People who become more active can eat more without becoming obese or increasing their body fat percentage.
That’s because when we increase our energy intake without changing our activity levels, we store the extra energy as fat.
An Australian study found that aerobic exercise can increase daily energy expenditure by up to 300 kcal per day.
If people don’t increase what they eat, this would equate to a weight loss of 1kg per month or 10kg over one year through this mechanism alone.
7 Tips for Weight loss through Activity
1. Start small and build-up
Aim to make physical activity part of your daily life rather than doing intense exercise for short periods each week.
It’s better to build up to longer, more frequent sessions that are easier to maintain over time.
Aim for at least 30 minutes of moderate-intensity aerobic activity (such as brisk walking, swimming, or cycling) on most days of the week.
If you do shorter sessions, try to do them more frequently.
2. Be active every day
Be physically active in as many ways as possible and aim to get a balance of at least 60 minutes’ aerobic and 30 minutes’ muscle-strengthening physical activity every day.
Cycling and gardening are examples of moderate-intensity activities that can be done at home.
If you take a dog for a walk, that counts as your daily 30 minutes of exercise.
3. Challenge yourself
Try to do some strength or resistance training exercises such as push-ups, lunges, and squats about three times a week.
These exercises help you to maintain and build muscle mass, which is particularly important for maintaining weight loss in older adults.
4. Try activity trackers
Activity trackers such as Fitbits can encourage people to set achievable goals, stay motivated, and make positive changes.
They provide feedback on progress and remind people when they haven’t done enough.
5. Find a buddy
Having someone to exercise with can make it more fun and help you stay motivated, so why not give it a go?
Exercise partners don’t have to be exercise experts – just someone who has similar goals and is willing to share tips along the way.
The internet also allows us to research and find people to exercise with who are near us, which is particularly helpful for those living in regional or remote areas.
6. Watch your alcohol intake
Alcohol can increase the amount of energy we need, but decrease our motivation and ability to get physical activity.
If you do drink alcohol regularly, try to substitute some drinks with water and/or lower-calorie drinks (such as light beer, wine, or spirits)
7. Don’t forget your brain
Physical activity is good for thinking skills and memory, so it can support learning.
And exercise may help reduce stress levels which can affect our thoughts and behaviors.
5 Reasons Why You Don’t Need to Worry About Exercise for Weight Loss
1. Calories burned during exercise:
What’s the point of burning calories if you’re going to eat them all back?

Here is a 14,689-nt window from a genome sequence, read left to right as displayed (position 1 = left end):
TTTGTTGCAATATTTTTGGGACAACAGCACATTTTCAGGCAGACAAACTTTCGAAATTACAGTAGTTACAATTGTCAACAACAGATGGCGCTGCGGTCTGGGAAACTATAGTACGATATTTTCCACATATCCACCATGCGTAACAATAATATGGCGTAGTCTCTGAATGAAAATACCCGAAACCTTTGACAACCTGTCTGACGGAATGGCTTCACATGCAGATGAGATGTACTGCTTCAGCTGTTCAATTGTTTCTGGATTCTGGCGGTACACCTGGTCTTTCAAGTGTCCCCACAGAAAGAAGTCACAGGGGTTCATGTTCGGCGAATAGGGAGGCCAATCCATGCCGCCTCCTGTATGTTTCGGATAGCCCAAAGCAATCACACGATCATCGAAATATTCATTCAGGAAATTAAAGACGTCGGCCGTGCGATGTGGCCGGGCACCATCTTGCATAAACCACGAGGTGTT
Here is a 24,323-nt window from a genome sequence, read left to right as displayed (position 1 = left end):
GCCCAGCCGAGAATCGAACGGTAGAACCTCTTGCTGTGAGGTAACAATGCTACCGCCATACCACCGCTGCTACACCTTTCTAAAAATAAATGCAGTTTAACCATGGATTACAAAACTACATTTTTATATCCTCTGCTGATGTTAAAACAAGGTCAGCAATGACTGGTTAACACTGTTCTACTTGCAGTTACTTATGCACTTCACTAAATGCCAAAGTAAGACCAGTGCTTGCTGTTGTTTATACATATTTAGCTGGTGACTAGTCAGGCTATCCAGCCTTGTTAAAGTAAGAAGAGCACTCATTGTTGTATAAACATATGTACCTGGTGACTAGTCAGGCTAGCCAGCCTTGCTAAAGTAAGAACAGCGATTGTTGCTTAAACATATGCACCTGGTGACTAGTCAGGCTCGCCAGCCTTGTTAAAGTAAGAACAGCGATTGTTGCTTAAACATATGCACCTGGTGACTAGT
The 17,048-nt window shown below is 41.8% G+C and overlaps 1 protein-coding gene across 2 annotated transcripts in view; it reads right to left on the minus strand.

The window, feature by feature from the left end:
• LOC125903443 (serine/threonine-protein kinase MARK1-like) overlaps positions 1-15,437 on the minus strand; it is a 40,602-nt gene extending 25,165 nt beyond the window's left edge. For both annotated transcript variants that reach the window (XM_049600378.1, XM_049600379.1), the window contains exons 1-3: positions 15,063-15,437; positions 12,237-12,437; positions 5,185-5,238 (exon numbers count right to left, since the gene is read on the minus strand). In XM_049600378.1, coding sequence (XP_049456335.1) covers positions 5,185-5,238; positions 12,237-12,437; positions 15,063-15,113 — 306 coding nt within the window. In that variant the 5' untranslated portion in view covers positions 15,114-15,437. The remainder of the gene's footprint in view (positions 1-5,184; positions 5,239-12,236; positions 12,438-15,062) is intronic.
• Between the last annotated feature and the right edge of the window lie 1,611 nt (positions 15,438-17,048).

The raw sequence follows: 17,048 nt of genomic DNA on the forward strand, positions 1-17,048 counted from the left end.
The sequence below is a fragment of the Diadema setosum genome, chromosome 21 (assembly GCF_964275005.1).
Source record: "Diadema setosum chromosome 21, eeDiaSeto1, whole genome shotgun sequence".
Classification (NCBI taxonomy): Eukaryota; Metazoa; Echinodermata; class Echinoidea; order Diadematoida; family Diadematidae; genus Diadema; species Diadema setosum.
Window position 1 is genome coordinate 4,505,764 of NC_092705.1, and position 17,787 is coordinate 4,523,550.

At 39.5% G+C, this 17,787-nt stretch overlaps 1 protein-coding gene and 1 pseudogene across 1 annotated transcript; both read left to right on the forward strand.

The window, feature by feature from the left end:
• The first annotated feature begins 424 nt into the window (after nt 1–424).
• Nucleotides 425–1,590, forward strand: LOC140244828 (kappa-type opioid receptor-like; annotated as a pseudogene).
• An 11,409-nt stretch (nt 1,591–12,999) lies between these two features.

The thinking behind this argument is that exercise should be used as a tool to burn excess calories and not as a weight-loss strategy.
But research also shows that exercise can prevent weight gain and promote its loss as we’ve already discussed. And if someone tries to eat the calories back, they’ll be less likely to gain weight as a result.
2. Exercise works best when combined with dietary changes.
This is a fair comment as it’s easier to promote a calorie deficit if someone reduces their food intake and increases physical activity at the same time.
However, even if someone just changes their diet and doesn’t do any extra exercise, they will still lose weight.
For example, a woman of average height (1.63m) who weighs 75kg and eats 2,500 calories a day would need to reduce her intake to 1,875 calories a day to lose weight.
That’s what happens when the energy in equals energy out.
3. Exercise is overrated: walking the dog counts, but it’s not going to make up for a bad diet.
This argument is very subjective, but it does make you wonder what kind of exercise they are talking about.
To burn off the same number of calories that someone eats in a day, you’d need to exercise for more than 8 hours. That’s not going to happen with the dog walk.
If someone has a bad diet, they’ll need to do much more exercise to burn off the excess calories.
4. Exercise is a stress reliever, but so is eating a bag of chips. Exercise isn’t going to reduce stress.
Exercise releases endorphins which relieve stress and can help people feel happier. But eating a bag of chips will also relieve stress.
5. You can’t out-exercise a bad diet: all the exercise in the world won’t make up for eating a bad diet.
This argument is just stating the obvious: if you eat 2,500 calories and don’t do any physical activity, you’ll gain weight.
Summary: Is exercising more important than dieting for weight loss?
No. Diet is the most important factor in weight loss. Exercise can help, but it’s not a substitute for reducing calories through dietary restriction.Exercise is overrated to lose weight. Click To Tweet
Exercising is an essential part of losing weight because it can increase metabolism which can lead to healthier eating.
Exercise is overrated for losing weight. Diet is the most important factor in weight loss.
Exercise can help, but it’s not a substitute for reducing calories through dietary restriction.
John Lawe has been with Trendohealthtips.com for Four years and an active contributor for two years now. Lawe is a Professional Pharmacist with excellent understanding of the product formulation, the science behind diet pills and the supplement industry.